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Is lack of black fans a problem for MLB?

It feels as if every few months we're reminded that black people don't like baseball.

We don't play the game, we don't come to the games, we prefer other games, etc. Recently Yankees center fielder Curtis Granderson approached the subject in a thoughtful observation, telling the Fort Worth Star-Telegram he would ask teammates to scan the crowd and "count the number of African-American people here at the stadium."

"At first, it starts off as a joke," he told the paper. "And then as the game moves on, you'll get to 10, or maybe 15. Depends on where you are, too."

It is sad that Granderson isn't more of a household name because you would be hard-pressed to find a professional athlete who pours more of himself into the communities where he lives than Granderson.

With that being said, he did receive 6.6 million votes -- the second-most nods in All-Star Game history -- so if blacks are not paying attention to what he's doing on the field, fans of other races are. And they love him for it.

The percentage of blacks who play the game is the lowest it's been since 2007, but I don't automatically interpret that as baseball taking a step back or the fading of Jackie Robinson's legacy. Rather, it's an evolution.

As someone who has been to fields all over this country, I agree with Granderson. African-American attendance is fairly low, but
I still see a lot of diversity in the stands. I still see diversity on the field. According to the numbers presented by the University of Central Florida's Institute for Diversity and Ethics in Sports, among the three major pro sports in the U.S., baseball is far and away the most diverse, the most reflective of what our country is now and what it is hopefully becoming: 61.5 percent white, 27 percent Latino, 8.5 percent black, 2.1 percent Asian, 0.4 percent Native American. More than 27 percent of the players are international, representing 14 countries and territories.

There's a lot about MLB that is archaic and just downright stupid, such as reluctance to use technology to enhance accuracy. But when it comes to the players on the field, it is as close to a Benetton ad as we have in our major sports.

That's not saying the game has transcended racism, or that executive hiring and ownership represents the population. But when you consider that there is still so much open hesitation to draft white American players in the NBA or at a "speed" position in the NFL, or that successful black college quarterbacks are still second-guessed at the next level, I think baseball is much further along by comparison.

It is so difficult to talk about race in this country because it doesn't exist in a vacuum. There is a lot of past and current ugliness surrounding the topic, and we can't sensibly avoid it because it is such an integral part of our social-economic infrastructure. For example, there are major cities -- including my hometown of Detroit -- that are still trying to dig out of the rapid and unexpected tax-revenue drop spurred by white flight, which was instigated by the race riots of the 1960s. Over the decades, sacrifices had to be made and publicly funded gathering places such as community centers with swimming pools and parks with tennis courts and baseball diamonds were put on the back burner.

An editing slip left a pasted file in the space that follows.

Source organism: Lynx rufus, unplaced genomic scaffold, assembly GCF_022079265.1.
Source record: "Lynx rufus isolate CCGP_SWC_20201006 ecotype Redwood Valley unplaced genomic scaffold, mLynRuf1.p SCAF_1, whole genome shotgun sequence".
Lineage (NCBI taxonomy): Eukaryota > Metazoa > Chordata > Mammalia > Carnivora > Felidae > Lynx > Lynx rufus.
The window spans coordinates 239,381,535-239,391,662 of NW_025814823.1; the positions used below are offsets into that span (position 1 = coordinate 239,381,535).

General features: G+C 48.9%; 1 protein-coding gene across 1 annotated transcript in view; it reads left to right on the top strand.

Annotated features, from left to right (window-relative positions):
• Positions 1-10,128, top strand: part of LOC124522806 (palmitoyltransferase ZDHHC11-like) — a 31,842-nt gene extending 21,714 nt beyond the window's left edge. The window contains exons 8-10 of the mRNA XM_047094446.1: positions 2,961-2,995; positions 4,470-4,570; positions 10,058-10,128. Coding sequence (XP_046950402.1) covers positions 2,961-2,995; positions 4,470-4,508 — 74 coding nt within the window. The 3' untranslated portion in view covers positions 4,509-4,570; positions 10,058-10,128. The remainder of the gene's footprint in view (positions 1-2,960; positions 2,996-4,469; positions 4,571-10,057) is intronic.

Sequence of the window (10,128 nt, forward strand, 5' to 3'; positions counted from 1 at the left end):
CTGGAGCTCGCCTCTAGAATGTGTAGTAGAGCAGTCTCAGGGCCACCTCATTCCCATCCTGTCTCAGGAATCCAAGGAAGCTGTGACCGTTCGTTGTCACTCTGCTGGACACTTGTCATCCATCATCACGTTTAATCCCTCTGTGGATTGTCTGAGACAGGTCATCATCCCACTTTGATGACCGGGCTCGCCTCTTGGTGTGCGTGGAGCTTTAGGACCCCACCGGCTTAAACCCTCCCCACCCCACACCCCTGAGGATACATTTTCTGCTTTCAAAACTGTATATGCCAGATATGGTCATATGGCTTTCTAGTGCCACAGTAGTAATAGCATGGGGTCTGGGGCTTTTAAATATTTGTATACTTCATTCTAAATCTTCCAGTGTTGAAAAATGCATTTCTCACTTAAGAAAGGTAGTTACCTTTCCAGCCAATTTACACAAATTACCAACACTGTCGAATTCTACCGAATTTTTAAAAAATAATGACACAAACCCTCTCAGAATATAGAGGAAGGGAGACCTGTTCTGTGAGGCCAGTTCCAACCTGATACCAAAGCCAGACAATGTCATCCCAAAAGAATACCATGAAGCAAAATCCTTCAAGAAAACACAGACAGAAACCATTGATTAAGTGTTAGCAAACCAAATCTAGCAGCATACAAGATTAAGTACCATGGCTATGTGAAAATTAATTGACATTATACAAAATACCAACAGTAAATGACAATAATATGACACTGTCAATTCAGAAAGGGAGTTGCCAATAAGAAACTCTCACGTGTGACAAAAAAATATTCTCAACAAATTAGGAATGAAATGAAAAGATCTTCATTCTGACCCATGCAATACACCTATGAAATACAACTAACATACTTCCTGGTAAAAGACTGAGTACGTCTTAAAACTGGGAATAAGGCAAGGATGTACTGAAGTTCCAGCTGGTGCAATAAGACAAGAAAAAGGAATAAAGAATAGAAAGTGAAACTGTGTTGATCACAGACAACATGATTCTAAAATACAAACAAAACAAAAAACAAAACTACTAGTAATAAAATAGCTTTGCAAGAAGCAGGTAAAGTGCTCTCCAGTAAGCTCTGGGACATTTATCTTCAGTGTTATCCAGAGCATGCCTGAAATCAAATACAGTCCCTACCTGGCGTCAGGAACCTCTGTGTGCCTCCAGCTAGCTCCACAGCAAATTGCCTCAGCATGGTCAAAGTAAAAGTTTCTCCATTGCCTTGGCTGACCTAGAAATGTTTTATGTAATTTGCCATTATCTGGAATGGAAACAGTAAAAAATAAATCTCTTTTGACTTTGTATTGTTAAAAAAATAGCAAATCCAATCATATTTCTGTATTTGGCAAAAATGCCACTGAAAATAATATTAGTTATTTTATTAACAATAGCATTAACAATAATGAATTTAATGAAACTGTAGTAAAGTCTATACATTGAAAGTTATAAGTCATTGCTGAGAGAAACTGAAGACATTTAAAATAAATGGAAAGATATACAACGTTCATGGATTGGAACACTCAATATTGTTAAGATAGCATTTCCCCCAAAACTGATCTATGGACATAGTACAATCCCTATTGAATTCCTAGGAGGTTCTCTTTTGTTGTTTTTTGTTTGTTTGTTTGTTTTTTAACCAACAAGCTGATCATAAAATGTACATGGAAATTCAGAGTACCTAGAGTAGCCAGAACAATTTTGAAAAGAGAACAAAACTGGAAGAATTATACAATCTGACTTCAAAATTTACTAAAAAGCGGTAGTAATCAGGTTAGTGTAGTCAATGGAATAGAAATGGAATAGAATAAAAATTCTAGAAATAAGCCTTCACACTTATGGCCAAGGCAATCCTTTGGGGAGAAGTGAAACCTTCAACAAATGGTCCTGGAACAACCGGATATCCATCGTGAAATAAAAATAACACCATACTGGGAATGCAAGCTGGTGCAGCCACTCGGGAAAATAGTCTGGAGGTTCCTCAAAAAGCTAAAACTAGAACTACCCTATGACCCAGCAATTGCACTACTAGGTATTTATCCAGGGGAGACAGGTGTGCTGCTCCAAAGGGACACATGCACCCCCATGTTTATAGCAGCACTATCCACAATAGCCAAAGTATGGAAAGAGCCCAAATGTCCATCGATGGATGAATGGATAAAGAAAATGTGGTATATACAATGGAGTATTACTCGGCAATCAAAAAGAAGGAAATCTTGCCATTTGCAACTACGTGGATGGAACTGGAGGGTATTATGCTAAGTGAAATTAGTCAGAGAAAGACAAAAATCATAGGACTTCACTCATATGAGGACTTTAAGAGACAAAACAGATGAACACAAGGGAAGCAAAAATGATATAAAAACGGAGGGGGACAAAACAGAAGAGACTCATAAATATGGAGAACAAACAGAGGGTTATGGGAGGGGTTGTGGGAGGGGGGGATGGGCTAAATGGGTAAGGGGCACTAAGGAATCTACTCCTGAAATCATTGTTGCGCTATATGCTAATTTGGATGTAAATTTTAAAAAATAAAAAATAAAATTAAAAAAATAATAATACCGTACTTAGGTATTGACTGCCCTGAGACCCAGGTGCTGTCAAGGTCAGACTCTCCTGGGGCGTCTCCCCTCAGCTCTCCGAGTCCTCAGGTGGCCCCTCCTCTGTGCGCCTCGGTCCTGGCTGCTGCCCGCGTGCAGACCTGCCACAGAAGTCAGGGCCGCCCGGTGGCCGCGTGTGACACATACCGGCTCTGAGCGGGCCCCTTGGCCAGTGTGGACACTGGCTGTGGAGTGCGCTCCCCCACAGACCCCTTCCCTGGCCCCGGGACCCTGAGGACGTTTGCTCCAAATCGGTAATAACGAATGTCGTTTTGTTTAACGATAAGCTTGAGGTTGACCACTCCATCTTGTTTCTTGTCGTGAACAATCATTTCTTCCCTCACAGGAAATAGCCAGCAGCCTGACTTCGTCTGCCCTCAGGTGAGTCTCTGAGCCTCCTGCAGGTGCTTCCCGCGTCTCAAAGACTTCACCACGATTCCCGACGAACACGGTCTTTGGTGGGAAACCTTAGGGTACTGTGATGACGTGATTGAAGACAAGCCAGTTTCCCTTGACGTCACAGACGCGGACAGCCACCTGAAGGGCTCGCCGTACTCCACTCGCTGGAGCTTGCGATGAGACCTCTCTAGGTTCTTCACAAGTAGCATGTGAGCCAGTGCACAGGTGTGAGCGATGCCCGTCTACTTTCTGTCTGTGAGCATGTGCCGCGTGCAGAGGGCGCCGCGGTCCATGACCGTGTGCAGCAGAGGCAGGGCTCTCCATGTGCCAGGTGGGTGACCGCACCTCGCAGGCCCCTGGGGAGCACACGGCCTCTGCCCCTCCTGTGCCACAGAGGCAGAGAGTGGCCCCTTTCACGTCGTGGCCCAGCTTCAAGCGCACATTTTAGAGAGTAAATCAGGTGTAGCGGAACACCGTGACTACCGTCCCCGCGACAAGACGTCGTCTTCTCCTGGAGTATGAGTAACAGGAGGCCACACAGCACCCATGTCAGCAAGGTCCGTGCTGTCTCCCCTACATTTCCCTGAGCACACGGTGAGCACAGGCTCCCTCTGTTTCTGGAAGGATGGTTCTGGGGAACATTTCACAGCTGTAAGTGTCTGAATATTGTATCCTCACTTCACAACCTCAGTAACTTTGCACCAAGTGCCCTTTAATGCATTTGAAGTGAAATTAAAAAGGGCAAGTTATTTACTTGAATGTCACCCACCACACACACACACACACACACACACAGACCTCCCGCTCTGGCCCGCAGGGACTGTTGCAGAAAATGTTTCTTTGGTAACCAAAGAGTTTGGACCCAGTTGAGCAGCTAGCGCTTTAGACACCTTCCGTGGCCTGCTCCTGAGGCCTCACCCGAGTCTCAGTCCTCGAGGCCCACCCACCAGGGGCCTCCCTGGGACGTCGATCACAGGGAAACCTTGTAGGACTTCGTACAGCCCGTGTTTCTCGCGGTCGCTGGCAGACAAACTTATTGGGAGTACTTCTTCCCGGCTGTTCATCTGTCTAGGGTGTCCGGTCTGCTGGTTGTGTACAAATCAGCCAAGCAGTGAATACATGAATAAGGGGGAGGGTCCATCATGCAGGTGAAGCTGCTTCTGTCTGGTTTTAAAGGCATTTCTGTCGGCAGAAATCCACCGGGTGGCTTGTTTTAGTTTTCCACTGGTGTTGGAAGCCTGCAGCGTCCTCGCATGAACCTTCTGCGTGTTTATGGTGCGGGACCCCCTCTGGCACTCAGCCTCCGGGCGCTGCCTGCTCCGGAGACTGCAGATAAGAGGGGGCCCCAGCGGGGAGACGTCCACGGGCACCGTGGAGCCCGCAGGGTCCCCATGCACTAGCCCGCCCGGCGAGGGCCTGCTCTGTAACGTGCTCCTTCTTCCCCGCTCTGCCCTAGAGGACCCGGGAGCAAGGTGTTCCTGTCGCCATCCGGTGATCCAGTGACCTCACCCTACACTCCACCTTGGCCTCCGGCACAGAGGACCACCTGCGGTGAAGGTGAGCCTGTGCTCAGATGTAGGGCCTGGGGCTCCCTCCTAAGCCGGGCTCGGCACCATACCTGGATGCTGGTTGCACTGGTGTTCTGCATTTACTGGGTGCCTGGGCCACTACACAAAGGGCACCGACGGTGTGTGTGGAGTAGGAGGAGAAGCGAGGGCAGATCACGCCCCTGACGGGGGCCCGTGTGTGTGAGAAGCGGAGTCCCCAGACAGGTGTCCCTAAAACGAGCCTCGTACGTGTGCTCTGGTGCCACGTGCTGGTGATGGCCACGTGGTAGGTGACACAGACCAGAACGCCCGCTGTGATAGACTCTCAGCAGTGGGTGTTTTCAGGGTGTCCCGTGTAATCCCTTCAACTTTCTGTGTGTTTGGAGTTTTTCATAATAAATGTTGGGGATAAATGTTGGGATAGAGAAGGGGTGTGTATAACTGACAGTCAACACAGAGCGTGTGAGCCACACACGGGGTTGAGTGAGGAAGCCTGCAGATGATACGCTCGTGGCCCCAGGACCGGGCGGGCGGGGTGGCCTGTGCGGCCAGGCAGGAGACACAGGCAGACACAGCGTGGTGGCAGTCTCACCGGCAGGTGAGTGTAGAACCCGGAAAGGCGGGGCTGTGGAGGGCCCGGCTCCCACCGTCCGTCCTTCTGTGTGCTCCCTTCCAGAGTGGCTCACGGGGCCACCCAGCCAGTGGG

In addition, blacks have historically had nearly twice the unemployment rate as their white counterparts. Today, whites are at 8.1 percent and blacks are at around 16 percent.

Race is a complicated subject, thus there are no simple answers as to why there aren't a lot of blacks in the stands or on the field.

Maybe blacks prefer to watch the games at home because it's cheaper.

Maybe the NBA and NFL are more appealing because of the marketing, or the physicality of the sports versus the physicality of baseball.

Today MLB has an inner-city program with nearly 200,000 participants, so it's not as if it is doing nothing to attract more blacks -- both as players and as fans. It is also possible that blacks just aren't into baseball the way we were in the past, and at some point that possibility has to be accepted as OK, too. And accepting that doesn't mean that baseball has taken a step back.

Before Robinson's integrating baseball in 1947, blacks had no choice but to play in the Negro Leagues because of racism. It's hard to look at an MLB roster today and see the segregated past. Robinson's courage 64 years ago set the stage for players of all backgrounds to sit on the same bench. Yes, at the time it was all black and white, but that's clearly not the case now. Since 1998, the percentage of white players has hovered around 60 percent, with the remaining 40 percent being people of color. I have walked into clubhouses and heard three different languages spoken, not including English. In a country wrestling with integration issues, Jose Bautista, a Dominican, was the leading vote-getter at the All-Star Game of America's pastime. Voted into the American League outfield next to him was Granderson, a black guy who grew up outside Chicago, and Josh Hamilton, a white dude born in North Carolina. Missing was the first Japanese-born every-day position player, Ichiro Suzuki, who did not make the All-Star team for the first time in 11 seasons.

That, to me, is the evolution of Jackie Robinson's legacy … and that is as beautiful as the game itself.

LZ Granderson is a senior writer for ESPN The Magazine and a regular contributor to ESPN.com. He can be reached at lzgranderson@yahoo.com.

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